While I enjoyed the characters, I did think that a few things were needed. Sarra’s point of view needed more development and backstory to it. Merit’s was too male centered for my liking when there was far more to her character than various men. Ren got really dull. The only perspective I liked the whole time was Kepi’s, but even then I was hesitant towards the beginning because I didn’t like the way it started but her ending was fantastic.

As for the plot, it just felt like a whole lot of set-up for nothing. I was intrigued from the start, but it died down and stayed low until the last fifty pages. That annoys me the most when a lot could have been done to foreshadow things properly. I don’t think that the book weaved everything together as well as it should have, something I was worried about for a while with how many perspectives there were. At the end, there was a lot of head scratching done since it didn’t make a whole lot of sense. I never had an “aha!” moment.

At the end of the day, I’m definitely going to move onto book two since I loved where it left off for everyone. However, I’m going to have to reread it to catch all of the details that hinted at foreshadowing.

Blogging + College = ???: New/Final Semester

(Caidyn)

So, this is going to be a new series I’m thinking of trying out. Basically, chronicling my final semester of school and maybe giving some tips on shit. I’m thinking this could be a once a month thing unless I get inspired by something once a week to knock out a post.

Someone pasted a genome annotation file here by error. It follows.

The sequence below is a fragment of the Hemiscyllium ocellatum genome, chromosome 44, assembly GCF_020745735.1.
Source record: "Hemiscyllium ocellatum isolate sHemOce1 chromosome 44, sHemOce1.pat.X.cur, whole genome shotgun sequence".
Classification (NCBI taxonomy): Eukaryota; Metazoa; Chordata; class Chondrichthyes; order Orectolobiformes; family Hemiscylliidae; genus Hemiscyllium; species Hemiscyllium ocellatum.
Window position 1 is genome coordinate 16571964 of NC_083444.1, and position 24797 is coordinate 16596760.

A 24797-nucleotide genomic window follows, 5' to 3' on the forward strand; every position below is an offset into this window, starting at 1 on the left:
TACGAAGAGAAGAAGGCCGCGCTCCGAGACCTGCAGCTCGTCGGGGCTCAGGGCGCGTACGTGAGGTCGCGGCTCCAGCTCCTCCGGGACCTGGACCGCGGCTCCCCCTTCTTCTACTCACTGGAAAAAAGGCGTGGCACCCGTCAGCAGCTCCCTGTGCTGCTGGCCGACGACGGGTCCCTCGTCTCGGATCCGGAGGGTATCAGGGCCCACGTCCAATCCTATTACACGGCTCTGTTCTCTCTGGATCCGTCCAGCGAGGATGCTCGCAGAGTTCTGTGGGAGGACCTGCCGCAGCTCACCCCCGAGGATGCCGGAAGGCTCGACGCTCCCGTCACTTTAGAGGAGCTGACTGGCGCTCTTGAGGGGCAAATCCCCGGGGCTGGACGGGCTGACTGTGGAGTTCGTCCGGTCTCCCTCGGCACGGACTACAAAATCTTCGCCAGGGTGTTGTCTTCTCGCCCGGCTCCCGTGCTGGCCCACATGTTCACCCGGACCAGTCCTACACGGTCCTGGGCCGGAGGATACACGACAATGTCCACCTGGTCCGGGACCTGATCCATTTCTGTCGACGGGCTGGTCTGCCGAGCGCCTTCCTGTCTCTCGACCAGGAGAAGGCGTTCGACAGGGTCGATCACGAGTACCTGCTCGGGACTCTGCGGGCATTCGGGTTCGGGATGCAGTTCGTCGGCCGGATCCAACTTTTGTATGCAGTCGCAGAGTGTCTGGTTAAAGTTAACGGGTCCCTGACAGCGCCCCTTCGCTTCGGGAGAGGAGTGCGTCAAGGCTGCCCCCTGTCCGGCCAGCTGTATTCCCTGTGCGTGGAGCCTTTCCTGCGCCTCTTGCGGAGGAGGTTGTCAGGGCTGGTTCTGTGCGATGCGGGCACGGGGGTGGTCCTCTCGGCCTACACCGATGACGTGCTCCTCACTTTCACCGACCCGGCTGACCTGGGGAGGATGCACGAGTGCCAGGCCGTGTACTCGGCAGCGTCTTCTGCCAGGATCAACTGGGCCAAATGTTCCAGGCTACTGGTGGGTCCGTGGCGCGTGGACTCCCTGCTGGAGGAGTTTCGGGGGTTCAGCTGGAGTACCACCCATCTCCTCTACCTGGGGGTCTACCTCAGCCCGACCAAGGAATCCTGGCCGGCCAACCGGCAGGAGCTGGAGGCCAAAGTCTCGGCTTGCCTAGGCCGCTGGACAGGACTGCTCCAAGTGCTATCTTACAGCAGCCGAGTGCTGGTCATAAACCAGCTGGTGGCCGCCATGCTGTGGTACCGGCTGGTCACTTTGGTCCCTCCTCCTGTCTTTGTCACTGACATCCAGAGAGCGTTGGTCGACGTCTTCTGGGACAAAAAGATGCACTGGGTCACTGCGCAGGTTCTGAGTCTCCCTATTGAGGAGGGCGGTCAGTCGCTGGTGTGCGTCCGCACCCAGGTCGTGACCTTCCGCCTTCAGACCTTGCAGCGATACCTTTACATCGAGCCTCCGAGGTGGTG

As you can tell from the title, I’m starting yet another semester of college. It feels like I’ve been in college forever. Three and a half years. I am a senior.

And, scarily enough, I’m fucking graduating in December. December 16th to be exact.

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Fucking trust me, man, I am terrified. It means that I will technically be a qualified adult holding a degree in higher education. It means that I could get certified and start a career. It means that I will be looking at graduate schools later this semester. (And having to apply to said graduate schools.)

Thinking about it gives me a mild panic attack sometimes because I’ll literally be doing all of those things at once. Researching schools, at least two applications per school I apply to, bugging professors to get reference letters done, contacting the schools to find out what they need, maneuvering financial aid, possible interviews, finding out when applications are done. On top of being a full-time student and working part-time, both of which are already super stressful on their own.

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This post is meant to be me saying that I’ll probably be on here less. Not a lot less since I need to read to keep myself sane. (Chantel and I are also trying to make a habit change to make us read more, yet another thing we’re going to rely on each other to keep.)

Luckily, I don’t have to do all of what I described above at once. I’ll be a full-time student and a part-time worker no matter what, but graduate school can wait. I’m going to have an appointment with a professor who knows a lot about the area of study for my master’s degree, so I’m going to ask her questions about the two programs I’m considering and to see if she can put me in contact with people who have recently graduated from or are currently in both programs. Then I can contact the school about applications and when to apply.